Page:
well being. These relationships however, are a double-edged sword; they
are often the source of much of our heartache and struggle.

3.I believe that pain and tribulation is inevitable and necessary for growth.
However, I also believe that we have an innate and an enormous capacity
to heal and emerge even stronger from such experiences.

4.I believe that a low level of self-esteem is often at the heart of our
emotional struggle.

5.I believe that change is inevitable. It is a process and not

usually a quick fix. It requires time, effort, courage, awareness and openness.

6.I believe that unless we are in harmony with ourselves, we cannot be in
harmony with others.

7.I believe that people must be treated as a whole-and therefore, it is
critical to address issues of mind, body, spirit and environment.

8.I believe that a deeper understanding of oneself, a higher level of
awareness, and new ways to live more meaningful, happier lives are
possible through therapy.

9.I believe that a “victim mentality” is unhealthy, regardless of whether one
is a victim of trauma or unfortunate circumstances. This mentality leads to
blaming others, which does not help us to emotional well-being.

10.I believe that above all we all need to be heard, understood, accepted,
and validated.
Therapy can help us achieve this.

Mind-Body Healing

Mind and Body Healing

How am I really feeling? This is a question we don’t ask ourselves that often, even though we should. Are you happy or is there that underlying hint of from something you have not dealt with? Are you more tired than you realize? Is that stiff neck still bothering you?

We have the power to diagnose and heal ourselves. Taking a few moments a weeks to check in with our minds and our bodies can do a lot of good.

How do you do this?

Well, the most important step to self healing is believing in your own healing abilities. Belief is a powerful tool and can help you in everything. The best way to believe in self healing is to see it as something natural – not magical but know there will be a happier, healthier you.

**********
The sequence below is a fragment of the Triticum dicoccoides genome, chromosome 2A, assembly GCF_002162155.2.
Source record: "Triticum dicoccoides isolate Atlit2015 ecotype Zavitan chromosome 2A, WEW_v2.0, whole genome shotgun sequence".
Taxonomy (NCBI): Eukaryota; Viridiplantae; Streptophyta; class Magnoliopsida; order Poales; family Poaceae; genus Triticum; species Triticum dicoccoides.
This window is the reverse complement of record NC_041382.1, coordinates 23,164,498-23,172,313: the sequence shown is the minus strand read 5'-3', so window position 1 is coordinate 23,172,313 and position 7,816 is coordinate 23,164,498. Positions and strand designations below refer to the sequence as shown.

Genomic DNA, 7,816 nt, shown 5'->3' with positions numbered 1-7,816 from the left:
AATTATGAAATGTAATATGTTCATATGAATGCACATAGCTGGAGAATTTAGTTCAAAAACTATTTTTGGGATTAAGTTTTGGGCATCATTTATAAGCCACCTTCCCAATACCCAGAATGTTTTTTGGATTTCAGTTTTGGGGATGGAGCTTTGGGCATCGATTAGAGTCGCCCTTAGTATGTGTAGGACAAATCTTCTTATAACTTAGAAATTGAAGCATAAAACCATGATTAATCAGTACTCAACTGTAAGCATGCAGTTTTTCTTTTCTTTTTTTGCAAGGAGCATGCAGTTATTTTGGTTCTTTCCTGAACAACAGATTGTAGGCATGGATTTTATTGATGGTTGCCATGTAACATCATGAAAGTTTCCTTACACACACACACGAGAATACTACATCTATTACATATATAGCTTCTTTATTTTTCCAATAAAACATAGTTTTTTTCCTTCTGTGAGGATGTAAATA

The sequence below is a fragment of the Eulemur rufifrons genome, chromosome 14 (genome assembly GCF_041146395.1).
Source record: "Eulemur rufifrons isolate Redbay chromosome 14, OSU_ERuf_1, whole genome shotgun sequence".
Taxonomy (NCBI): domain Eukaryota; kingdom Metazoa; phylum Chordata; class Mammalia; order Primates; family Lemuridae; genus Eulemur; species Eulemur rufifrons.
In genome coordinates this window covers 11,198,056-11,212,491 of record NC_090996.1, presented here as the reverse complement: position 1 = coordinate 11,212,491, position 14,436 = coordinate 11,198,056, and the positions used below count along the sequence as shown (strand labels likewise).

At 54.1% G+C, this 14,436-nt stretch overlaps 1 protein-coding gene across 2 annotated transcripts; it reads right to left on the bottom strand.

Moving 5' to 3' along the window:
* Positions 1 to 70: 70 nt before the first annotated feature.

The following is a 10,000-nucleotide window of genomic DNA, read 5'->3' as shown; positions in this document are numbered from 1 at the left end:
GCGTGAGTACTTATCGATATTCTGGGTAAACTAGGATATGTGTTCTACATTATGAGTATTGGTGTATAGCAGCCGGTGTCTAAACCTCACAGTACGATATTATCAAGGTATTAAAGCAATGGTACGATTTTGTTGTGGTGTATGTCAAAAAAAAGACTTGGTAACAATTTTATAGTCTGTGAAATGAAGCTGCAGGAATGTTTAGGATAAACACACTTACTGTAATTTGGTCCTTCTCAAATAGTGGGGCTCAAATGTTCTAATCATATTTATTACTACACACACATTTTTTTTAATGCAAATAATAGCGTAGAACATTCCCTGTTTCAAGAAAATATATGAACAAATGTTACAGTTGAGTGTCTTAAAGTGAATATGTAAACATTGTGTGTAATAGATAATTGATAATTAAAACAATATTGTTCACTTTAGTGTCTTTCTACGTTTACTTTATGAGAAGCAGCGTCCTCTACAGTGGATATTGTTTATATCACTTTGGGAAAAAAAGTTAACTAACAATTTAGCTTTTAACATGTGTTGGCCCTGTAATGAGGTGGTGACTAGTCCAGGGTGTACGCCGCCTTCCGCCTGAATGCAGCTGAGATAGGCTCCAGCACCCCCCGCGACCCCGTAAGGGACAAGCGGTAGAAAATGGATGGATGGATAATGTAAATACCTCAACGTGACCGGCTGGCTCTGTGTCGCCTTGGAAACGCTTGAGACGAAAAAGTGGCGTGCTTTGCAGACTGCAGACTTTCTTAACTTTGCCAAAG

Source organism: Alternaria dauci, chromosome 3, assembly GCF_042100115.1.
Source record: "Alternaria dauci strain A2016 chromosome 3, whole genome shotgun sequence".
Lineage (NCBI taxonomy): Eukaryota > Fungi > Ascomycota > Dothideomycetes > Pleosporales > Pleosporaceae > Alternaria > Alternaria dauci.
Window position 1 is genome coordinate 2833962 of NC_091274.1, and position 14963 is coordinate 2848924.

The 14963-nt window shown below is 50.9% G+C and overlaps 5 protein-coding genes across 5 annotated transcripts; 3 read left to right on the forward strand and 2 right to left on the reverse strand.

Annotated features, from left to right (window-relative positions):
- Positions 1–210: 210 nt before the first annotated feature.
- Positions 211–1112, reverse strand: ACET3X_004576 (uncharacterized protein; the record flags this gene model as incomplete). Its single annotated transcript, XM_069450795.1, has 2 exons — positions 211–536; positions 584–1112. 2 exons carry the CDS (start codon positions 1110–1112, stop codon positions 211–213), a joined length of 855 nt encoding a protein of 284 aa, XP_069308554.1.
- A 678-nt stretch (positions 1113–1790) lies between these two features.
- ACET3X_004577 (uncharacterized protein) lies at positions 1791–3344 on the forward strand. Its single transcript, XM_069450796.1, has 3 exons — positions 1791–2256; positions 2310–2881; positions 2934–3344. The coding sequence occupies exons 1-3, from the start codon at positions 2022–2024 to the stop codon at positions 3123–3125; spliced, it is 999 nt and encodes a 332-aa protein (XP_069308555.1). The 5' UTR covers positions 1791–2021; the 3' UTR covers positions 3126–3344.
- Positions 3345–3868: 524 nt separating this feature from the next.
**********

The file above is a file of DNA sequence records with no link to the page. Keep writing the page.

1. You can start the process with a mental body scan meditation. This is an easy to do routine where you check your body for tension or aces. If it helps you can see yourself as a computer that needs to scan itself for malware.

2. Listen to what your body tells you and focus on the stress points. If something feels strange or painful it needs attention. Bring your attention to that spot and send love and positive images and words to that place, believe you are mentally massaging the pain away – or deleting the spyware as it where. If the pain is mental pain you had blocked try and re-shift your opinion on it, work on making the negative positive.

3. Rewire your brain, think more positive: the more you train your brain to have a positive outlook on life the happier you’ll feel.

4. Make changes in your life. Holding on to bad habits and toxic people can make you ill. Re-evaluate your attitudes, your social circle and your community. What changes can be made to it?

5. Look at your stress level. Stress related disorders are an epidemic these days. What can you do at work or at home to keep your anxiety level down and keep your body and mind as stress free a possible? Meditate on it, think about your day to day life and try and feel where you feel the stress creep in and how you could stop this from happening. Learn how to relax.

6. Exercise: relaxing and exercise are related: you can’t relax if you feel bloated or full. You will also feel groggy if you don’t move for at-least twenty minutes every day. Don’t stress yourself by thinking you must do certain exercises: a brisk walk, two hours of shopping (without the car!), dancing around the room, even walking while watching TV are just as valid as the exercises magazines and TV shows insist we do.

7. Eat healthy: try and incorporate some healthy food in your diet: add fruit, vegetables and water.

8. Have fun: start doing things you enjoy. Join clubs, meet new people, or go back to that old hobby you liked so much. Learn new skills. Do something that programs you to think that you matter.

Whatever you do, remember this: Always be kind to yourself. There is only one you!

Personal Empowerment

Personal Empowerment: The Basics

Personal Empowerment is something that all of us chase, at least to some degree and to some extent. And yet, many people fail to understand what the concept really means. Many people chase personal empowerment from the outside. They read books, they attend classes, and they seek out people who make them feel better about themselves.